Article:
EducAid’s Rogbere School was founded in 2010 and usually educates more than 320 students. In 2013, A Call to Business built and opened a home for orphans, many of who are disabled in one way or another, next to the school. We are delighted to be providing education to some of these youngsters.
Unfortunately, numbers in the school now stand at only 46 – 32 boys and 14 girls – around 15% of it’s usual contingent. With 19 staff present, the numbers have remained high despite student numbers dropping. There is a real risk of losing these valuable teachers to other schools or industries, so we have decided that it is most important to keep them in our employ so that we can begin straight back with educating our students once the outbreak has been declared over.
There is, however, no chance for EducAid staff to have been sitting on their laurels. Through our Education by Podcast programme, and our Ebola sensitisation drives, they have been working tirelessly to combat the effects and spread of Ebola. All staff are also working to personal study targets and a professional development programme has been running for all staff throughout the State of Emergency
Suma is the site coordinator at Rogbere School, and this week he spoke with Chief Alie Conteh about the situation in Rogbere community.
As Chief, it is Alie Conteh’s duty to look after the 500 people in his community and to ensure their wellbeing. He has worked with Miriam, Suma, and EducAid to ensure that there is a good relationship between the schools and the community, ensuring that both parties benefit from the relationship. Thank you Suma for the insightful questioning.
As a chief, how did you feel when you heard about Ebola?
I felt bad. Ebola is a killer disease. We pray every day for the end of this sickness. If Ebola enters your house, everybody will die. I am in great fear.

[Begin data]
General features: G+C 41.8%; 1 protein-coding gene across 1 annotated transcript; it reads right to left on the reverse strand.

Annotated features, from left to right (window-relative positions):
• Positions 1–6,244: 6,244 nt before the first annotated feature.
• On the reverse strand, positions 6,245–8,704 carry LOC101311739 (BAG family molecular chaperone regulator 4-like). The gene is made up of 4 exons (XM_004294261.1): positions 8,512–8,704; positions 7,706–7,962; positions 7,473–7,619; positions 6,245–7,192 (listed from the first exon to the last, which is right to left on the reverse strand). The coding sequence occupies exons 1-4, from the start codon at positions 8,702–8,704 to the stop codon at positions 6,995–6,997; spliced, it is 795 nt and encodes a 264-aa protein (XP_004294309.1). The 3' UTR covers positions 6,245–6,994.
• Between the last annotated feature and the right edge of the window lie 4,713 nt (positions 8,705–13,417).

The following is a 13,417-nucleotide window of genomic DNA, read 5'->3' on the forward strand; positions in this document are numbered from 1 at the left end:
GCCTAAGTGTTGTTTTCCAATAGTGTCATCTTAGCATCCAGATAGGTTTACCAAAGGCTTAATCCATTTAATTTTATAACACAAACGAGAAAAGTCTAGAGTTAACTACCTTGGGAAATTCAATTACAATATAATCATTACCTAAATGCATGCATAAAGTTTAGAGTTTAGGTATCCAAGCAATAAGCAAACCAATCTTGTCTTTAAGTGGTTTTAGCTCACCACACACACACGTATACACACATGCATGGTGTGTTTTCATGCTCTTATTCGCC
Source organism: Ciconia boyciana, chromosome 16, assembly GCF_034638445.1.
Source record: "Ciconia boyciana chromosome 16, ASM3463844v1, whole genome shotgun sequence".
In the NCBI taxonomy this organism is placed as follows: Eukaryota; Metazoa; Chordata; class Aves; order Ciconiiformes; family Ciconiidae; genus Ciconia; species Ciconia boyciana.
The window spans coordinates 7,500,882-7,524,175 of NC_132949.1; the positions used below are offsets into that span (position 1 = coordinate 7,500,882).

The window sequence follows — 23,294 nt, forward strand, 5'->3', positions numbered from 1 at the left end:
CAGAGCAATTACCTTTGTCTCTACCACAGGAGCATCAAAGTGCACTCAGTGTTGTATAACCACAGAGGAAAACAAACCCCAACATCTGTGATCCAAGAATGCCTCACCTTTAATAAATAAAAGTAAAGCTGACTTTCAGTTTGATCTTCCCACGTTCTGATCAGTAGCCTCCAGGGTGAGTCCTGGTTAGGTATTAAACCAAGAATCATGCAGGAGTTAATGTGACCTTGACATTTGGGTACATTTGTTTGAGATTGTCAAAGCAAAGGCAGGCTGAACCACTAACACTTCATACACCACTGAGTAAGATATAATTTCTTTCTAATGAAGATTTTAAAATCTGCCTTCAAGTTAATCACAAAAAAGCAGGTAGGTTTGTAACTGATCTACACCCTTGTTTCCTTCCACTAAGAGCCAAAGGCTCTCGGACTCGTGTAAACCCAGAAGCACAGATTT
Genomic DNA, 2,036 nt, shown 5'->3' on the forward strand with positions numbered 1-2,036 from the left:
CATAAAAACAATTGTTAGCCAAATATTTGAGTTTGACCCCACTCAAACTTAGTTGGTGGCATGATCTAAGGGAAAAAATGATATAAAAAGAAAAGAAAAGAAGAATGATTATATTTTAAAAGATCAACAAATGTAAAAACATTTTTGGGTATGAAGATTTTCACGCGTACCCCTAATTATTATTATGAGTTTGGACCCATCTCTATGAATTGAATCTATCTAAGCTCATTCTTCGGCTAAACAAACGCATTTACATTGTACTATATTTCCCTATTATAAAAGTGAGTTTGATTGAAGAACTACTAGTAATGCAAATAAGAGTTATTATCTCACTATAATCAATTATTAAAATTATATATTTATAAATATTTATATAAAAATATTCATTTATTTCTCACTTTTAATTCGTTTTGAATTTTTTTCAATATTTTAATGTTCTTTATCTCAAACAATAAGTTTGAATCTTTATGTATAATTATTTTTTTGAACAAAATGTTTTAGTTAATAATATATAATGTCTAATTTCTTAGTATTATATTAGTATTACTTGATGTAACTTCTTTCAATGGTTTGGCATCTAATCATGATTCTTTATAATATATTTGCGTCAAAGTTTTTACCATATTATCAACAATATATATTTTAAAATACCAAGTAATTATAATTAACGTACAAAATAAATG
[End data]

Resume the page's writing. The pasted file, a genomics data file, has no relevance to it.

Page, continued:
What are the main challenges in your community during this Ebola period?
Soooo many, my brother. The first one is medical facilities, second is our basic food due to the persistent lock down. Nobody is allowed to go to Freetown and nobody from Freetown to visit you. Even if you prepare a small garden to sustain yourself, there will be no way to sell the produce because the roads are blocked.
What strategies have you put in place for the community to be safe since the beginning of this outbreak?
We are very lucky to have EducAid here. When the Ebola disease came down to Freetown, Suma called a meeting of all the elders in the community. Miriam was there and explained to us some of the precautionary measures we should put in place to stop the disease from coming our way. I have also ensured that we do in my community what the president is asking us to do and it is going on well, for instance: frequent hand washing, remembering Sierra Leone in our prayers, and so on. EducAid teachers are doing an awareness every Monday and temperature checking which gives every body hope and confidence in the community
Have you heard of any suspected cases of Ebola?
No. I have not heard of any one in my community.
How about the neighbouring communities?
Yes. Many of them, even one very close to us here in Fogbo village.